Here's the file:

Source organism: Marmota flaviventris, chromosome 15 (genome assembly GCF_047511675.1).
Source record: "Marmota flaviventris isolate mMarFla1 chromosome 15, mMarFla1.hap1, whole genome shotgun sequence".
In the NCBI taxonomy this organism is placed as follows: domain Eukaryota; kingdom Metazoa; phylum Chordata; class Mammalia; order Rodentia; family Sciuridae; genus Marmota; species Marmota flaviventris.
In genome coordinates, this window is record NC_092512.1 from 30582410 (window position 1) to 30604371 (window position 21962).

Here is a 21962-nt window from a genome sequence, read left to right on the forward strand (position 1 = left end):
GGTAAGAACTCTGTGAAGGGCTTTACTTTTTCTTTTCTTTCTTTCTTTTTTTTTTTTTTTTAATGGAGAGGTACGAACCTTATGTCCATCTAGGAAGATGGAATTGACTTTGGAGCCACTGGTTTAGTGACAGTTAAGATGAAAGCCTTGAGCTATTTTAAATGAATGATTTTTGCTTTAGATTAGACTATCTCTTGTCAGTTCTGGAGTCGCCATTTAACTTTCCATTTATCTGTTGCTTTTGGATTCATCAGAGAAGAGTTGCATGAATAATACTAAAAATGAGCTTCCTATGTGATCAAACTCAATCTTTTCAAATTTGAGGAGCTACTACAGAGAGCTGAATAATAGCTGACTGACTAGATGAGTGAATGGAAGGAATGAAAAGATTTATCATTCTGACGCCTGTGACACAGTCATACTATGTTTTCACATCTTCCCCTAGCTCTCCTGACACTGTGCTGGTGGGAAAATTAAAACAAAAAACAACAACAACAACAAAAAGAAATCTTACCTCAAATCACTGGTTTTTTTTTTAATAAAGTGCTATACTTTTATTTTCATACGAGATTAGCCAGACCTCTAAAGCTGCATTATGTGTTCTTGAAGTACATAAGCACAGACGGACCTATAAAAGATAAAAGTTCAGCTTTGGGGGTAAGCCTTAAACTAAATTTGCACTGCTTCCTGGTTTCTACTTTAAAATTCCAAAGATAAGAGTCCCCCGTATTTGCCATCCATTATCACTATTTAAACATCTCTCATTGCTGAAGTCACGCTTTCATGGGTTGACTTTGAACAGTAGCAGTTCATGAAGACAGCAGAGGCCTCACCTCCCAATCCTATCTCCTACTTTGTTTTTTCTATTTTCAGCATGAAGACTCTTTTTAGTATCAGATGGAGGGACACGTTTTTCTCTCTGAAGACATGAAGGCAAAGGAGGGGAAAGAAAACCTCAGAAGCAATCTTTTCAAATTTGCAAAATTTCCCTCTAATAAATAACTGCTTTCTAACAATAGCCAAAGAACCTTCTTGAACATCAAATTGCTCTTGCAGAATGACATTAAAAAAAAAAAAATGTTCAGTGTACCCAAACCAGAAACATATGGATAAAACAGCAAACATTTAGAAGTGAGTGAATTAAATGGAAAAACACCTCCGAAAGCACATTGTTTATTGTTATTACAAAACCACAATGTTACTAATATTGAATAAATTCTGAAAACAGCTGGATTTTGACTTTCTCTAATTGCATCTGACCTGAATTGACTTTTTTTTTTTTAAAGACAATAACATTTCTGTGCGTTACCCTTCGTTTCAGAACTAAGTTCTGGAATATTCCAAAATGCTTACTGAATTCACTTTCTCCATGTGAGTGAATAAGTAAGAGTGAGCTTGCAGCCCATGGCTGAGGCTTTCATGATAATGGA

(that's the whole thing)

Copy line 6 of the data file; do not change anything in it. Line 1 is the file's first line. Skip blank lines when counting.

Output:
GGTAAGAACTCTGTGAAGGGCTTTACTTTTTCTTTTCTTTCTTTCTTTTTTTTTTTTTTTTAATGGAGAGGTACGAACCTTATGTCCATCTAGGAAGATGGAATTGACTTTGGAGCCACTGGTTTAGTGACAGTTAAGATGAAAGCCTTGAGCTATTTTAAATGAATGATTTTTGCTTTAGATTAGACTATCTCTTGTCAGTTCTGGAGTCGCCATTTAACTTTCCATTTATCTGTTGCTTTTGGATTCATCAGAGAAGAGTTGCATGAATAATACTAAAAATGAGCTTCCTATGTGATCAAACTCAATCTTTTCAAATTTGAGGAGCTACTACAGAGAGCTGAATAATAGCTGACTGACTAGATGAGTGAATGGAAGGAATGAAAAGATTTATCATTCTGACGCCTGTGACACAGTCATACTATGTTTTCACATCTTCCCCTAGCTCTCCTGACACTGTGCTGGTGGGAAAATTAAAACAAAAAACAACAACAACAACAAAAAGAAATCTTACCTCAAATCACTGGTTTTTTTTTTAATAAAGTGCTATACTTTTATTTTCATACGAGATTAGCCAGACCTCTAAAGCTGCATTATGTGTTCTTGAAGTACATAAGCACAGACGGACCTATAAAAGATAAAAGTTCAGCTTTGGGGGTAAGCCTTAAACTAAATTTGCACTGCTTCCTGGTTTCTACTTTAAAATTCCAAAGATAAGAGTCCCCCGTATTTGCCATCCATTATCACTATTTAAACATCTCTCATTGCTGAAGTCACGCTTTCATGGGTTGACTTTGAACAGTAGCAGTTCATGAAGACAGCAGAGGCCTCACCTCCCAATCCTATCTCCTACTTTGTTTTTTCTATTTTCAGCATGAAGACTCTTTTTAGTATCAGATGGAGGGACACGTTTTTCTCTCTGAAGACATGAAGGCAAAGGAGGGGAAAGAAAACCTCAGAAGCAATCTTTTCAAATTTGCAAAATTTCCCTCTAATAAATAACTGCTTTCTAACAATAGCCAAAGAACCTTCTTGAACATCAAATTGCTCTTGCAGAATGACATTAAAAAAAAAAAAATGTTCAGTGTACCCAAACCAGAAACATATGGATAAAACAGCAAACATTTAGAAGTGAGTGAATTAAATGGAAAAACACCTCCGAAAGCACATTGTTTATTGTTATTACAAAACCACAATGTTACTAATATTGAATAAATTCTGAAAACAGCTGGATTTTGACTTTCTCTAATTGCATCTGACCTGAATTGACTTTTTTTTTTTTAAAGACAATAACATTTCTGTGCGTTACCCTTCGTTTCAGAACTAAGTTCTGGAATATTCCAAAATGCTTACTGAATTCACTTTCTCCATGTGAGTGAATAAGTAAGAGTGAGCTTGCAGCCCATGGCTGAGGCTTTCATGATAATGGA